The 10 Best Hindi Films Of 2017


The year 2017 has been a disappointing year for Bollywood with many big budget films such as Tubelight, Jab Harry Met Sejal, Jagga Jasoos, Rangoon, Raabta, etc. failing to create the ripples that they were expected to at the box-office. At a time when the heavyweights stumbled at the box-office, we had a bunch of small budget films that showed everyone else the way forward with their humanistic themes, innovative mise en scènes, and refreshing approach to cinematic storytelling. In addition to the cinematic flair, a majority of these films were also socially relevant and thought-provoking. It is primarily because of all these factors that they are good enough to be described as the best films of the year. So, here goes my pick of the 10 best Hindi movies of the year

10. Babumoshai Bandookbaaz

A sanguinary crime thriller set in the backdrop of the rustic landscape of Uttar Pradesh, Babumoshai Bandookbaaz is bound to remind some of Gangs of Wasseypur. But, in terms of style and themes, the Nawazuddin Siddiqui and Bidita Bag starrer comes across as a successor to Ishqiya, Omkara, and Saheb, Biwi Aur Gangster. The film’s subtle use of dark humor prevents it from becoming too serious. However, as engaging as the film is, it is alarmingly high on violence. Also, the characters use cuss words rather casually. But few films this year can claim to match its raw intensity. So, as long as violence and expletives don’t turn you off, you can certainly check it out.

9. Qarib Qarib Singlle

There is a certain charm about off-beat romances. Qarib Qarib Singlle is the story of a woman and a man in their late 30s who meet each other through a website called Ab Tak Single. What follows is a series of fun-filled encounters between these two characters who appear to be poles apart. This Tanuja Chandra rom-com is made special by the performances of Irrfan Khan and Parvathy, known for her work in Malayalam cinema. The movie takes us to exotic locations across the states of Sikkim, Uttarakhand, and Rajasthan and may remind some of Wes Wes Anderson’s The Darjeeling Limited (2007).

8. Shab

Directed by National Award-winning filmmaker Onir, Shab can best be described as a dark brooding treatise on the complexities of human relationships, something that Bollywood has seldom attempted. One of the few only openly gay filmmaker in Hindi film industry, Onir has always managed to present relationships in a different light and he succeeds in doing the same in Shab as well—only this time he goes further than he has ever done. Shot in Delhi across four different seasons, Shab is essentially a story of love and betrayal but one that’s elevated by multilayered characters, ambiguous subtexts and complicated subplots.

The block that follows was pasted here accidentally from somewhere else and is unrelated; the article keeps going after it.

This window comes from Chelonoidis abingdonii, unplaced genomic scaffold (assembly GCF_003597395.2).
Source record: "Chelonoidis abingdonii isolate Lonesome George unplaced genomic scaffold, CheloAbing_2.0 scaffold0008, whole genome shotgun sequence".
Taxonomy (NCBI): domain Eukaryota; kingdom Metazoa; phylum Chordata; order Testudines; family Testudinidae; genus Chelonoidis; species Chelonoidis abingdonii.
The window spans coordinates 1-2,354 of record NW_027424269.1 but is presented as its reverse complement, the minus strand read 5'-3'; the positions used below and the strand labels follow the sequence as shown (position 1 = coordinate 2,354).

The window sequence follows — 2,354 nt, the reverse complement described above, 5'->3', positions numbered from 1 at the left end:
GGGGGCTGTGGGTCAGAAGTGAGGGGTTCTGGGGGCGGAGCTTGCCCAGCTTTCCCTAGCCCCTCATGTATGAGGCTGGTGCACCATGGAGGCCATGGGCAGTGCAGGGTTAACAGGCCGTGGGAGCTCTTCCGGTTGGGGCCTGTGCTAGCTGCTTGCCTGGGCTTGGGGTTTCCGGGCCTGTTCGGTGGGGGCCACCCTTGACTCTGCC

7. Poorna

Poorna, directed by Rahul Bose, tells the story of a tribal girl from Telangana named Poorna Malavath who shook everybody by scaling Mount Everest at the age 13 years and 11 months, becoming the youngest girl ever to do so. Poorna is far from being a run-of-the-mill biopic. In fact, it is nothing short of a meditation of sorts on the indomitable spirit that can make a human being achieve the unthinkable. Beautifully shot, Poorna takes us on an exotic adventure from Telangana to Darjeeling to Sikkim to Nepal, all the way to the top of Mount Everest. But the journey works well on an intellectual level as well. The journey of Poorna is a story of hope, self-belief and survival, with lessons for one and all.

6. Secret Superstar

Starring Zahira Wasim in the eponymous role, Secret Superstar is the story of a school girl who wants to become a singer but her cruel father strongly disapproves of it. The film, directed by Advait Chandan, addresses issues of patriarchy and domestic violence with as much care and thought that sensitive subjects like these deserve. And, without trying to be preachy, the film takes a strong stand against gender discrimination, female foeticide, and violence against women. It also talks about the importance of dreams in life. Secret Superstar is a reminder that people can abuse and dominate us for only as long as we allow them to do so. The moment we decide to break free of the shackles, no force in this world can stop us from following our dreams.